Academic Campus as City Engine
Our New York office recently held an exchange of ideas on the concept of ‘The Academic Campus as City Engine’. With academic research facilities and knowledge-based campuses leading the next wave of higher education campus planning, a range of key industry figures attended to discuss the topic.
In New York City, institutions such as Cornell Tech, Columbia University and New York University are at the forefront of this movement, investing billions of dollars in new campus facilities with the aim to attract and retain top-level talent in the City. These projects are expected to catalyze exceptional economic opportunities, from the expansion of leading tech companies to the revitalization of entire neighborhoods.
To speak more about the trends and challenges affecting higher education campus planning in New York City, BuroHappold Engineering hosted a panel discussion. Called “An Exchange of Ideas: The Academic Campus as City Engine,” panelists included Andrew Winters, Director of Capital Projects and Planning at Cornell Tech, Jason Smith, Partner at KieranTimberlake, an architecture and planning firm that is currently working on the New York University campus, and Maxine Griffith, Executive Vice President, Government & Community Affairs & Special Advisor for Campus Planning at Columbia University.
Speaking about Cornell Tech, NYU and Columbia, the panelists presented different scenarios of campus planning and growth happening in New York City. The campuses represent different circumstances – Columbia University in Manhattanville (an extension of a campus); Cornell Tech (a new campus on Roosevelt Island); NYU (a campus nestled in the thriving and tightly packed Greenwich Village neighborhood growing within limited space) – yet all are tapping into the same trend. The economy and higher education sector are becoming tightly intertwined in New York, and in cities around the country, where the university is seen as a catalyst for the local economy. This is done by creating growth in certain sectors, including the creation of local jobs, space for public amenities, and a local workforce for particular industries.
For Cornell Tech, Winters described the University’s unique and targeted situation. The institution saw an opportunity to grow in New York City based on research the City had done where they found a lack of engineers staying in the tech industry in New York. To remedy this, Cornell, along with the City, began planning for the new campus on Roosevelt Island, with the first phase expected to open in fall 2017. The project is a very specific and targeted response in terms of growing New York’s economy by looking to do so with a specific industry.
“The Cornell Tech project itself is not a Cornell University satellite campus in New York City,” said Winters.
Winters went on to say that instead, the campus is meant to fit into a targeted space within New York City’s economic climate while also filling a void in the academic world. Providing a research graduate facility would align with the City’s long term strategy to provide both more academic infrastructure for a research and technology driven economy as well as a workforce to support this sort of economy.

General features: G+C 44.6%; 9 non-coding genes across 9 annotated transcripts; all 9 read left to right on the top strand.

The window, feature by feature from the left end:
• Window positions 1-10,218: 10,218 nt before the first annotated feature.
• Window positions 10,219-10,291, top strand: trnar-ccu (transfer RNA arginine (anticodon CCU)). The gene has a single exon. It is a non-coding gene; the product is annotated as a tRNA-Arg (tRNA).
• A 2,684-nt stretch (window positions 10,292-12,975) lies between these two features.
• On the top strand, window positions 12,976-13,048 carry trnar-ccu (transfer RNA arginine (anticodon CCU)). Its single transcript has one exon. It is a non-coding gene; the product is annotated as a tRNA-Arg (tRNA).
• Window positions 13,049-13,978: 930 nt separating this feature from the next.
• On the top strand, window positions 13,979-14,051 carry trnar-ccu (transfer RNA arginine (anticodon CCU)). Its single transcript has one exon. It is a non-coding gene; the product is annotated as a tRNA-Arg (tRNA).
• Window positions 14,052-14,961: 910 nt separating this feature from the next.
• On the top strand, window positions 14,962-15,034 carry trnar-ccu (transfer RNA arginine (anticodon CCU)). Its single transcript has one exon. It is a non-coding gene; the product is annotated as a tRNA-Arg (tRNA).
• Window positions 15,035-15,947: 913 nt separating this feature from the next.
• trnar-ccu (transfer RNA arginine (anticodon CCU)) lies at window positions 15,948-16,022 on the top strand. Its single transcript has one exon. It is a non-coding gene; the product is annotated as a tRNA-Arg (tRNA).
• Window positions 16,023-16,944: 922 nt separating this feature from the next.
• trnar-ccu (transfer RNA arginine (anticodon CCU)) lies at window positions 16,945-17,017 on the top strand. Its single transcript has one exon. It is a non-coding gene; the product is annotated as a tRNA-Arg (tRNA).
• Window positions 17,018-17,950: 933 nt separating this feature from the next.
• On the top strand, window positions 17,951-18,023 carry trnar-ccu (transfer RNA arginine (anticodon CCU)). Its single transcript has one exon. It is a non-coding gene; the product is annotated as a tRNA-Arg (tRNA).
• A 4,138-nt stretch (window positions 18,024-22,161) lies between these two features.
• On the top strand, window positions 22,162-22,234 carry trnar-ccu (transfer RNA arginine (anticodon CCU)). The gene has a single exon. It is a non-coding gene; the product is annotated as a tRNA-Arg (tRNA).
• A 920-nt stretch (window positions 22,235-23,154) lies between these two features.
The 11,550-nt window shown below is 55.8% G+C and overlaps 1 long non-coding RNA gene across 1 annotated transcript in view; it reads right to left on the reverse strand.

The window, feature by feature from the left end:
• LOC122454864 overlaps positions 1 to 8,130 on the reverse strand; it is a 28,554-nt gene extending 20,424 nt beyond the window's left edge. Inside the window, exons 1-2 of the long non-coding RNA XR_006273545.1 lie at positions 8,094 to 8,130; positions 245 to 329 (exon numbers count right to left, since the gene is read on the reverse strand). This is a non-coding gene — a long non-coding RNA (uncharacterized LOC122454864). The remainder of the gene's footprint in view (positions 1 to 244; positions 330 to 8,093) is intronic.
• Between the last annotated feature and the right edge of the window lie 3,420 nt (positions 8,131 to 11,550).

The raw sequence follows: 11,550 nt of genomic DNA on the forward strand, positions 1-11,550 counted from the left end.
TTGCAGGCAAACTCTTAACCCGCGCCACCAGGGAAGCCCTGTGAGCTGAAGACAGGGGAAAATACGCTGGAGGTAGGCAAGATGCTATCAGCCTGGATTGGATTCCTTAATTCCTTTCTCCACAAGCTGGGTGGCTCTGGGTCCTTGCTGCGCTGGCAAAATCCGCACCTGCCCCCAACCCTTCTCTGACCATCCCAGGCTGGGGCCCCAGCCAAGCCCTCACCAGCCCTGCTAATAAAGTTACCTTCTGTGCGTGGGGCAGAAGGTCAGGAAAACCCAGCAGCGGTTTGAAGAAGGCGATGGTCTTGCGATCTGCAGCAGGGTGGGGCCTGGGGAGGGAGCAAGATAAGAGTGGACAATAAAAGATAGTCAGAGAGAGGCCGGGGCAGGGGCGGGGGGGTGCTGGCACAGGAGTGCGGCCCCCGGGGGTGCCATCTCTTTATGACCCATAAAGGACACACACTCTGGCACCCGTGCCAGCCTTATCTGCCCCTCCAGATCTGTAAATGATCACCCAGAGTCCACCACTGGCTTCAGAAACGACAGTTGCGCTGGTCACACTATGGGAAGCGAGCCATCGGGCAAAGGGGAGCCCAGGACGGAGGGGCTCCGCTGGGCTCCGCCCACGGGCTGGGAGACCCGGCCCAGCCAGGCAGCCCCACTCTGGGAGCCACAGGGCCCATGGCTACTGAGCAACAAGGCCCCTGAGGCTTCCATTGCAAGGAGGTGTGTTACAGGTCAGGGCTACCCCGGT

“The city came to the conclusion that a research university that would have one foot in the academic world and one foot in the business world would be a winning strategy for growing the economy,” Winters said.
There is an urban moment happening right now. A lot of universities are seeing an opportunity, to develop very targeted types of programs that are specifically tied to what’s happening in the economy of a particular city. This is the future, the connection between the university and city and the economy.
Andrew Winters, director of capital projects and planning at Cornell Tech
For Columbia University, Griffith described Columbia’s campus as much more ingrained in the neighborhood, Manhattan’s Morningside Heights on the Upper
West Side. When the University was faced with a physical need for more space, the leadership had to make sure an expansion would respect the distinctive and historic campus while also respecting and integrating with the neighborhood. They were also very adamant that an expansion could not exist outside of their NYC neighborhood.
“There was a suggestion of Jersey, Connecticut, and Brooklyn,” Griffith said, “and the determination was that there was something about Columbia that has the feel of upper Manhattan and we wanted to stay in our home.”
The University decided to invest in a 17-acre campus expansion plan that begins at the northern perimeter of the existing campus and extends deeper into the Morningside Heights neighborhood, preserving the campus’ character.
Involved in NYU’s mixed-use development on Mercer Street, Smith told audience members that the downtown campus is facing a lack of space and the necessity of fitting many university services into a new development. In being located in the middle of a vibrant community, Smith emphasized that the building is also charged with serving the community beyond NYU and creating a central node for both the institution and community.
“I think that most of the leadership at NYU sees [our new building] as a locus around hot spots of activity,” said Smith. “And unlike these other campus expansions, it’s a single uniform building.”
Smith said that the building provides an allure by not only serving the needs of a growing campus but by also providing an amenity to the community by having a robust arts program housed in a facility that is open to the public.
The panel discussion concluded with a Q&A from the audience, ranging from questions about how to create and retain a sense a community around campuses, especially in a city as expensive as New York, to questions on the role of branding for universities. In the end it was clear how the university is not only in the city, but is becoming the city.